Hydraulic fracturing, the technique that birthed the energy boom, has not had a widespread impact on the quality of the country’s drinking water, according to a landmark study by the U.S. Environmental Protection Agency.
The EPA review of 950-plus papers, reports and information provided by stakeholders found specific instances where fracking affected drinking water resources.
“But they were small compared to the large number of hydraulically fractured wells across the country,” the report says.
The practice has been used in thousands of oil and gas wells. Hundreds of thousands, and even millions, of gallons of water are mixed with sand and chemicals and forced underground at high pressure. The fluid cracks the oil-or-gas bearing rock and lets it flow more freely to the surface.
The assessment, requested by Congress, followed the fracking water cycle: acquiring the water; mixing it with chemicals at the well site; injecting it underground; recovering the produced wastewater; and treating it and disposing of it.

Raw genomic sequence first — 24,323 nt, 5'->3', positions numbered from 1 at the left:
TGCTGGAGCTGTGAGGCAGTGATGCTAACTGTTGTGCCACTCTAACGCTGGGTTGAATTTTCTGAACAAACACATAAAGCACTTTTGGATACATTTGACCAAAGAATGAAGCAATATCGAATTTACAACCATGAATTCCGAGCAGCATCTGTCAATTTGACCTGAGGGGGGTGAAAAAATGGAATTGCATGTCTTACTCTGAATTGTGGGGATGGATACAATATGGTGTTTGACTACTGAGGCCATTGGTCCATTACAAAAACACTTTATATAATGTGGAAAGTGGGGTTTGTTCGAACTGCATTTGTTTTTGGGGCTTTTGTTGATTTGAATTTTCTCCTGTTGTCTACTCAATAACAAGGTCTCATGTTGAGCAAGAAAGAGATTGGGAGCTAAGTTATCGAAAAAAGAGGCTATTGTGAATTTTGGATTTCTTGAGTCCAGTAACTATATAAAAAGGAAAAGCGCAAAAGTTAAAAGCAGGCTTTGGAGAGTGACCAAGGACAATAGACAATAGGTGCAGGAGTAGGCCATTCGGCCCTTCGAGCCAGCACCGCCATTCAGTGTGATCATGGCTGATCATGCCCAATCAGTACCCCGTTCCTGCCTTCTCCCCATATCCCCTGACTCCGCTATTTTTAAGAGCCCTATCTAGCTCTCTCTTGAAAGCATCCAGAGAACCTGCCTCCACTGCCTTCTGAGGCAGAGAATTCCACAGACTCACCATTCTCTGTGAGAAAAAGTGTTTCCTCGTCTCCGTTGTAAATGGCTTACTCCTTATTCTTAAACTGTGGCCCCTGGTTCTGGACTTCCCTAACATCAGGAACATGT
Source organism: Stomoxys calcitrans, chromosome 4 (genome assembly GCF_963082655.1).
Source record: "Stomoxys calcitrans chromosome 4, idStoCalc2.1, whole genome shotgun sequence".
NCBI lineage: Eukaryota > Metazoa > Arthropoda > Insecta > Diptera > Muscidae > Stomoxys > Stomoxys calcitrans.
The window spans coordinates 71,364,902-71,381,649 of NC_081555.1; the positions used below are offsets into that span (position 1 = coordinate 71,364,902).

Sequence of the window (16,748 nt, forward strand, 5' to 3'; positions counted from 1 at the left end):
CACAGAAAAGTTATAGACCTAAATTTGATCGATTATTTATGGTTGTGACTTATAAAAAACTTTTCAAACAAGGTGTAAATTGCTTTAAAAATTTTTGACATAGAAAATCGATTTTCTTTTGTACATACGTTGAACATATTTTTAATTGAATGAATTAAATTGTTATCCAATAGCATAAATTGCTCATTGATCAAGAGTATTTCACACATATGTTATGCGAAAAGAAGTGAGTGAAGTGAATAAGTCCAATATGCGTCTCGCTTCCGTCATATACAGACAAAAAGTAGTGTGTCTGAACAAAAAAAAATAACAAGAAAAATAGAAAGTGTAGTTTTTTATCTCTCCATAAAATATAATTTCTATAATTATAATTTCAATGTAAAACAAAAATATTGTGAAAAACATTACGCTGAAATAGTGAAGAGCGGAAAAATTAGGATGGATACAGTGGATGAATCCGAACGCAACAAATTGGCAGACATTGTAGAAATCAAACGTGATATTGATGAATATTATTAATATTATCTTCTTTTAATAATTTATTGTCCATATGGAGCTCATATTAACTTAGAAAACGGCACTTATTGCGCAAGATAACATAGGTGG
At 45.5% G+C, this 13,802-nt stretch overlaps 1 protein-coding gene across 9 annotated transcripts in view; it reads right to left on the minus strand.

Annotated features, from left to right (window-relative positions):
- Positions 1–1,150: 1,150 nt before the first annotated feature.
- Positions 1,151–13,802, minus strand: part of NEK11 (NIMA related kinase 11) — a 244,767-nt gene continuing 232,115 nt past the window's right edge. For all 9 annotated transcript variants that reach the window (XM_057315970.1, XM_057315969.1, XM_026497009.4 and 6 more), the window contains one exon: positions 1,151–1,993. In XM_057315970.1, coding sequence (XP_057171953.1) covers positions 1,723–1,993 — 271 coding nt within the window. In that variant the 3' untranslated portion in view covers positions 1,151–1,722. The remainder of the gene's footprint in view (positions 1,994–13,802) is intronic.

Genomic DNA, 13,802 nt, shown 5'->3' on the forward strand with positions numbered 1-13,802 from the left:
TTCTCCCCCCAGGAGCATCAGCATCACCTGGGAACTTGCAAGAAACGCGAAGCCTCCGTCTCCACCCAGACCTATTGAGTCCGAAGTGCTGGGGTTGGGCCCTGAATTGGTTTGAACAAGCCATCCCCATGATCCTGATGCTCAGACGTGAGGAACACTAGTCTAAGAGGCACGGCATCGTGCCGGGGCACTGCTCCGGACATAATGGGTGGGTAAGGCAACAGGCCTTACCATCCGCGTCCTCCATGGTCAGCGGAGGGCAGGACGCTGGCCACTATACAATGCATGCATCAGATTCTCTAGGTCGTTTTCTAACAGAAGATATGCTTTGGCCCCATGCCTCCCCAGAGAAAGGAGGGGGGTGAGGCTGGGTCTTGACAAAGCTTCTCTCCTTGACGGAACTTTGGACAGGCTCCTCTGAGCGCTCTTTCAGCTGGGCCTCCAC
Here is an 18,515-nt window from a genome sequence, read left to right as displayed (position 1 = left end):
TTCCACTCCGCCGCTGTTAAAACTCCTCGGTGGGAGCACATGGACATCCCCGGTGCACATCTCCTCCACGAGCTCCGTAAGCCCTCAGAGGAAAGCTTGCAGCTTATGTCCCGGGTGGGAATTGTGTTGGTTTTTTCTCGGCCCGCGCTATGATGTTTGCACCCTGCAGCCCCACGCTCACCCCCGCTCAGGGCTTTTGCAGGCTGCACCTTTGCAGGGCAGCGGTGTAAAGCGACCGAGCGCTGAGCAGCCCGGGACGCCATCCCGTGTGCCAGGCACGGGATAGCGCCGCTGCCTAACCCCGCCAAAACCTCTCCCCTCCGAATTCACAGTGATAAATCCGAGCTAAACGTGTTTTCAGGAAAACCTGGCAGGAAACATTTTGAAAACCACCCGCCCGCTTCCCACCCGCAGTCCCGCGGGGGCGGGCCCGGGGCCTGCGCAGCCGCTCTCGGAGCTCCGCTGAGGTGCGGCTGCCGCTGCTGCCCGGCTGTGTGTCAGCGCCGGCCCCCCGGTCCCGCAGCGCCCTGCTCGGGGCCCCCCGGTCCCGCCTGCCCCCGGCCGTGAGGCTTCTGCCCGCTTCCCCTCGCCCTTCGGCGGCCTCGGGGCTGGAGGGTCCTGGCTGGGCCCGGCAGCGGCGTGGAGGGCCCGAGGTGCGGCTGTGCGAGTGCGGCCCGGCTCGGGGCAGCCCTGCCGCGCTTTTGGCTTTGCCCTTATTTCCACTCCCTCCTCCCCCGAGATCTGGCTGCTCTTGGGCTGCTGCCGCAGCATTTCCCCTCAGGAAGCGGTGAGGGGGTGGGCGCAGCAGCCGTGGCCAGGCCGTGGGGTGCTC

The fracking cycle contains potential vulnerabilities that could affect drinking water, the report says. Those include:
- Using large volumes of water in areas where the supply is low.
- Fracking in formations that contain drinking water resources.
- Poorly cased or cemented wells that result in gas or oil migrating underground to drinking water resources.
- Inadequately treated wastewater discharged into drinking water resources.
- Spills of hydraulic fluids and hydraulic fracturing wastewater.
Fracking has been controversial, generating protests, a widely seen documentary, and a number of lawsuits, along with oil and gas. In St. Tammany Parish, protests resulted in a parish-led lawsuit to block a drilling permit.
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